• 2002: There were ten drivers who failed to finish the race; with five of the drivers forcing to leave the race due to terminal crashes while five other drivers had engine issues. Nearly 10% of the 199-minute race was held under a caution flag and the average green flag run was approximately 38 laps. Dale Earnhardt Jr.'s unfortunate accident forced NASCAR to pass a regulation forcing drivers to take the ambulance ride to the infield care center every time they crashed; he did not admit to have this injury until mid-September. At the end, Jimmie Johnson holds off Kurt Busch to score his first career win.
  • 2008: The race started on Sunday, completing only 87 laps with 7 yellow flags and 2 red flags. One red flag was caused on lap 21 during the first day when Casey Mears spun upon hitting water that had seeped up through cracks in the track, collided with Dale Earnhardt Jr., then got turned over on his roof by Sam Hornish Jr.. NASCAR postponed the remainder of the event to Monday due to a lengthy red flag for rain. The rain delay on Sunday also delayed the Stater Brothers 300 to Monday. Carl Edwards would go on to win the event, while he finished 5th in the Nationwide Series race. The Cup Race was postponed at 2 AM ET on Monday and resumed at 1 PM ET the same day. The Nationwide Series Race was held shortly after 5 PM ET on Monday.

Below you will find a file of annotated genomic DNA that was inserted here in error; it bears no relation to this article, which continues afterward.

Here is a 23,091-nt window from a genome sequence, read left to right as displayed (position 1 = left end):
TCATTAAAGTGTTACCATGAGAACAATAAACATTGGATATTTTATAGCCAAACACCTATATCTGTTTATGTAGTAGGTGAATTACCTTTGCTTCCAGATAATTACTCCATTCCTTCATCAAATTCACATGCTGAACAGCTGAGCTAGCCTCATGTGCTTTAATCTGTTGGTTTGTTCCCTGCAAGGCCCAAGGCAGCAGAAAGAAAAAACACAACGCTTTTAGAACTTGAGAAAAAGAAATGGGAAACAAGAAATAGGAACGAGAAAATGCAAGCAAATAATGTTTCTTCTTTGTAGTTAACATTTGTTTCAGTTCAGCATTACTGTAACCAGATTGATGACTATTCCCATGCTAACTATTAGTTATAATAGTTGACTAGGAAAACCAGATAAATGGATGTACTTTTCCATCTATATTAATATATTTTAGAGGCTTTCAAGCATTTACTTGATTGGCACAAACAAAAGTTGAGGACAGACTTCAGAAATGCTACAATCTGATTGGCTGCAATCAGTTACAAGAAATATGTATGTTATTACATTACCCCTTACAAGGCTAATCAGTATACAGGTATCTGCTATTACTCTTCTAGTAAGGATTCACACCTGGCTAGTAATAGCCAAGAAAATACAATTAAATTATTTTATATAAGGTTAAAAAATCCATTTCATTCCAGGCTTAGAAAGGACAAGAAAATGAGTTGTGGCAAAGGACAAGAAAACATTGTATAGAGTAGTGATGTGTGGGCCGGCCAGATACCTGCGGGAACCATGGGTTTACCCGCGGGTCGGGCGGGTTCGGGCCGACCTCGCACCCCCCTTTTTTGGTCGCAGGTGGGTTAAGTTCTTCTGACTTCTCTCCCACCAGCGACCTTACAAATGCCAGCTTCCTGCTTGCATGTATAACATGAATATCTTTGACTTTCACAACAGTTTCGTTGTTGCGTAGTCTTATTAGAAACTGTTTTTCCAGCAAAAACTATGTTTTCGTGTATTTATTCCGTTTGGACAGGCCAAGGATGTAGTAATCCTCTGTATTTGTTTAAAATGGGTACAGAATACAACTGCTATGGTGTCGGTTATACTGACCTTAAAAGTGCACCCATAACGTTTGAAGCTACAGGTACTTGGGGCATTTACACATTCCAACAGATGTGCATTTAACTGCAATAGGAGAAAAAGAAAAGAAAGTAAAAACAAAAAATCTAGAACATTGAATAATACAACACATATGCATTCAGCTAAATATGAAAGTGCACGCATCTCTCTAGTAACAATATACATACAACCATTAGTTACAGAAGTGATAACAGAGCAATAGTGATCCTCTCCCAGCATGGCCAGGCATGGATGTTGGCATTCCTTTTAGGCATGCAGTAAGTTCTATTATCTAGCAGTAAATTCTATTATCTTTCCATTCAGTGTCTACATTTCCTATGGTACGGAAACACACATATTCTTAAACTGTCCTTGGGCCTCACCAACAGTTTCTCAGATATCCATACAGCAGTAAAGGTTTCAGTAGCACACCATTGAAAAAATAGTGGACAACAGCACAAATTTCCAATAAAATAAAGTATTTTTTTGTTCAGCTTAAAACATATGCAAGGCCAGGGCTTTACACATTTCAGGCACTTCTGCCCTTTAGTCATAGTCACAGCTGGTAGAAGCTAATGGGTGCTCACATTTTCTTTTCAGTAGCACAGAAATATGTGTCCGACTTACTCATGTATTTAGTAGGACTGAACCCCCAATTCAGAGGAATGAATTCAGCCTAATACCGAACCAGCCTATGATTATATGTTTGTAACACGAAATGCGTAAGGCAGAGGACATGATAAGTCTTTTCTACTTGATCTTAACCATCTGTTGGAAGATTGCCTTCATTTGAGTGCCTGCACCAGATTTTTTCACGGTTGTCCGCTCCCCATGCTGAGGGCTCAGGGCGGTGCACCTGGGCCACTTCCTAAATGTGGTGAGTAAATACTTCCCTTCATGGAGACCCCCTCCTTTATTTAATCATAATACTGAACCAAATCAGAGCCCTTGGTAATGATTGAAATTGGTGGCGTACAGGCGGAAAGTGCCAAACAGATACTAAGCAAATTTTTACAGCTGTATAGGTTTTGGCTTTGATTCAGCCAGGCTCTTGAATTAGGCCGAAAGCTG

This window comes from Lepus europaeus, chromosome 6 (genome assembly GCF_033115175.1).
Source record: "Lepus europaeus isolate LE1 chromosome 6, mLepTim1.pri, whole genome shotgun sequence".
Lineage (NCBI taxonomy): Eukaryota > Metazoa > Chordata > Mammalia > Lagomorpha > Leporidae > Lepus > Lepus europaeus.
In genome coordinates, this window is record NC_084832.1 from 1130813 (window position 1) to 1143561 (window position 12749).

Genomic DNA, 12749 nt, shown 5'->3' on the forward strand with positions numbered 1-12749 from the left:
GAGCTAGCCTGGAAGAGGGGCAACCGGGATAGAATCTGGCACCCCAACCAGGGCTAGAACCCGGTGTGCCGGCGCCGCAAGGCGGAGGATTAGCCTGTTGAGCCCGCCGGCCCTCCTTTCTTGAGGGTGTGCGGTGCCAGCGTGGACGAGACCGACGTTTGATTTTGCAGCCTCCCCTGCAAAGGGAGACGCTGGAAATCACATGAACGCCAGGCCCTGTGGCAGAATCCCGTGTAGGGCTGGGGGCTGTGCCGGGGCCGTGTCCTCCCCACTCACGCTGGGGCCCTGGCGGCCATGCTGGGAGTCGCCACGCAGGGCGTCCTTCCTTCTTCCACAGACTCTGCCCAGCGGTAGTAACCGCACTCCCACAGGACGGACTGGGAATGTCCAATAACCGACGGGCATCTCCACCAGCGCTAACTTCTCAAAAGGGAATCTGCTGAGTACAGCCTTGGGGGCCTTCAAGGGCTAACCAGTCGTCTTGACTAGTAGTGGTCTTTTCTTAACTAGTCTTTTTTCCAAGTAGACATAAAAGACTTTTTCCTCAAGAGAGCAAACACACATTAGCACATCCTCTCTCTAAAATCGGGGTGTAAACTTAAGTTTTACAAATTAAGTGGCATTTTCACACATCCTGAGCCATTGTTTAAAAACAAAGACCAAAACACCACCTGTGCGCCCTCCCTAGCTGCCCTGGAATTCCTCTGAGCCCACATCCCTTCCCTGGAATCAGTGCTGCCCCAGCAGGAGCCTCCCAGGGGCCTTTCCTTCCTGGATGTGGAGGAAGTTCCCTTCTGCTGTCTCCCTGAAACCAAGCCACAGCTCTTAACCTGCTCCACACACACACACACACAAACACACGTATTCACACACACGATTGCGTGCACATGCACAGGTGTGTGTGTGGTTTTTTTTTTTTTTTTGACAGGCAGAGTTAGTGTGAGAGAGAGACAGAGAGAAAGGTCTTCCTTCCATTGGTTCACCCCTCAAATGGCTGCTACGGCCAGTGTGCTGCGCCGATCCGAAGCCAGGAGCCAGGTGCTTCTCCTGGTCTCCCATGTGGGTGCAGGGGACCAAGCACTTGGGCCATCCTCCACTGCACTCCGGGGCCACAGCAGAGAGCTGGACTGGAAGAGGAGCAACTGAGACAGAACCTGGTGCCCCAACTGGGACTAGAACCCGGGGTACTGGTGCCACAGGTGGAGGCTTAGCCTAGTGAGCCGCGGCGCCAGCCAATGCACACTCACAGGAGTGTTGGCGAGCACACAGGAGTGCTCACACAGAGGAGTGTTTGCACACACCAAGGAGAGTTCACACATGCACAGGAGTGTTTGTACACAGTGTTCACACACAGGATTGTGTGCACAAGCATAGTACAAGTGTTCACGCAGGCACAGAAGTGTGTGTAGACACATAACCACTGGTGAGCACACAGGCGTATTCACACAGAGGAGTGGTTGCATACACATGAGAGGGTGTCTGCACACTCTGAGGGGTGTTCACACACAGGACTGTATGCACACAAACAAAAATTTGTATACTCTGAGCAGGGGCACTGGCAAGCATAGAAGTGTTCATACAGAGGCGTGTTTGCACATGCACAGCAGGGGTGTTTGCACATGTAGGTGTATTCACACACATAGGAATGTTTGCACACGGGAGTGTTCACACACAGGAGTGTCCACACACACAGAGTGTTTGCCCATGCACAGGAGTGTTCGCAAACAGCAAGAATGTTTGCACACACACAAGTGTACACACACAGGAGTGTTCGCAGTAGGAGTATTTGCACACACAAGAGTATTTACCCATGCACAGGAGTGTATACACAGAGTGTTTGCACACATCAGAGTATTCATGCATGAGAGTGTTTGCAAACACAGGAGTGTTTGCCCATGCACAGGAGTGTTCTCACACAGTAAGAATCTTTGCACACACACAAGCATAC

• 2013: Kyle Busch won after Joey Logano and Denny Hamlin crashed fighting hard for the lead on the last lap. Busch also took the weekend sweep by winning the Nationwide race the day before. It is the first Fontana victory in the NASCAR Cup Series both for Joe Gibbs Racing and Toyota. From 2011-2013, Busch finished in a reverse order: 3rd (2011), 2nd (2012) and 1st (2013). The last lap crash between Logano and Hamlin sent Hamlin into the inside wall (without a SAFER Barrier) head-on. As a result, he suffered a compression fracture of his L1 vertebra in his back, which forced him to miss four races.